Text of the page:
Thursday, February 26, 2015

When They Were The Top

There's a review in a right-wing magazine of a new book on American musicals that makes a couple of interesting factual assertions.  I believe the first one: the last song from a musical to become "an enduring popular hit" was "Send in the Clowns," written in 1973.

I believe it because I remember when songs from musicals were a much more important part of popular culture, and were regularly among the hit songs of a given year.  This phenomenon even survived the early years of rock & roll, into the early 1960s.  "Send in the Clowns" might well have been the last of these, especially to be recorded by artists not associated with the musical itself.  Judy Collins for example famously recorded this Sondheim song.  And it became such a part of the culture that nearly 20 years later a Star Trek Next Generation episode could have a 24th century character quip, "send in the clones."

The second assertion however is this: "But big-budget musical comedy has been in increasingly steep decline since the 1970s, and 10 long years have gone by since The 25th Annual Putnam County Spelling Bee, the last homegrown musical to be wholeheartedly embraced by audiences and critics alike, made it to Broadway."

The writer, Terry Teachout, does mention the trend to what he calls "commodity musicals" based on movies etc. as well as small-scale musicals.  Since many of these are proclaimed "hits" I had assumed they were comparatively successful in an historical sense.  So if that was the most recent big hit, I'm surprised.  On the other hand, if it is true, I'm surprised only that I have a lot of company in preferring some of the older musicals to most of the newer ones.  Then again, I enjoy musical comedy movies most of all--which Teachout suggests persuasively is an entirely different form.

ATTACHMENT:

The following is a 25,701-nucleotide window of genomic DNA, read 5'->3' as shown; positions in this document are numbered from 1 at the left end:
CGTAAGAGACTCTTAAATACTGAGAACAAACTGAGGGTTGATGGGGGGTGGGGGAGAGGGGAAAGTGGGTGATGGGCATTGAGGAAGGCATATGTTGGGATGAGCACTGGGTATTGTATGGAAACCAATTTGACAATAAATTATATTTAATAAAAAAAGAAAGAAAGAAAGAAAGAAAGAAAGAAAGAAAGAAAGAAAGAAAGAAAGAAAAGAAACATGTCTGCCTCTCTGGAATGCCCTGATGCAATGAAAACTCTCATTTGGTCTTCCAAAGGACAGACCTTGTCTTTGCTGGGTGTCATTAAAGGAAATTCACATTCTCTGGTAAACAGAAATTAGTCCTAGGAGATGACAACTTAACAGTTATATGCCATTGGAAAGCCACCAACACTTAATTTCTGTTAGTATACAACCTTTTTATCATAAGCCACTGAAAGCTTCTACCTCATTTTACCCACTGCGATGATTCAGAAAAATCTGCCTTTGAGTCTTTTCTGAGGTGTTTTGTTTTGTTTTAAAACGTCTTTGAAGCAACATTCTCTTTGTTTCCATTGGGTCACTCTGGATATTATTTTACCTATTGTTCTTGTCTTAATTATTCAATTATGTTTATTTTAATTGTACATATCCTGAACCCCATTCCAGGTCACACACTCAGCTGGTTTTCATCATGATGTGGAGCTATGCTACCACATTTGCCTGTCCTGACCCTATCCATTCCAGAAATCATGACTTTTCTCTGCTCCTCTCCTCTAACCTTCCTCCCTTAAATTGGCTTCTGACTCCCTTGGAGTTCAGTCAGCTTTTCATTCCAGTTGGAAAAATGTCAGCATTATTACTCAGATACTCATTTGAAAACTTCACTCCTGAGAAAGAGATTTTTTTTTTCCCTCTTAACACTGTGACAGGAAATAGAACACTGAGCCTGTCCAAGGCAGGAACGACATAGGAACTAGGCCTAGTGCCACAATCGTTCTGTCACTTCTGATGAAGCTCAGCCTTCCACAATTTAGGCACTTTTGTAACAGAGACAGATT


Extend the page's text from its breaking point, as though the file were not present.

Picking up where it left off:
In any case, the book under review sounds interesting: American Musicals is simply a two volume collection of the scripts of 16 musicals between 1927 and 1969--from the beginning through the golden age.

Moreover these are the scripts of shows as audiences saw them on opening night--which in many cases are not the same as the versions seen today on the North Coast and elsewhere.  These unabridged scripts contain, for example, racially charged dialogue by today's standards, but Teachout claims that they also contain writing that suggests why these shows worked so well on stage.

Scripts are sometimes changed to substitute contemporary references for obsolete ones, but also in dumbed down touring versions, for schools and non-urban audiences etc.  It's a reminder that shows hereabouts may not be lacking just the lavish Broadway staging of the originals.

Teachout mentions that the classic American musicals were almost always "sunny in tone" and had happy endings.  That certainly was one of the changes from Sondheim on, an apparent reaction against the artificiality of the musical comedy.  While the form may have been expanded, it may also have become something else.  Maybe there are no musical comedies anymore.  As for their relation to real life,  I think increasingly of what British TV writer Russell T Davies remarked, that only the arts can give us comedy.  If we want tragedy, we've got real life for that.

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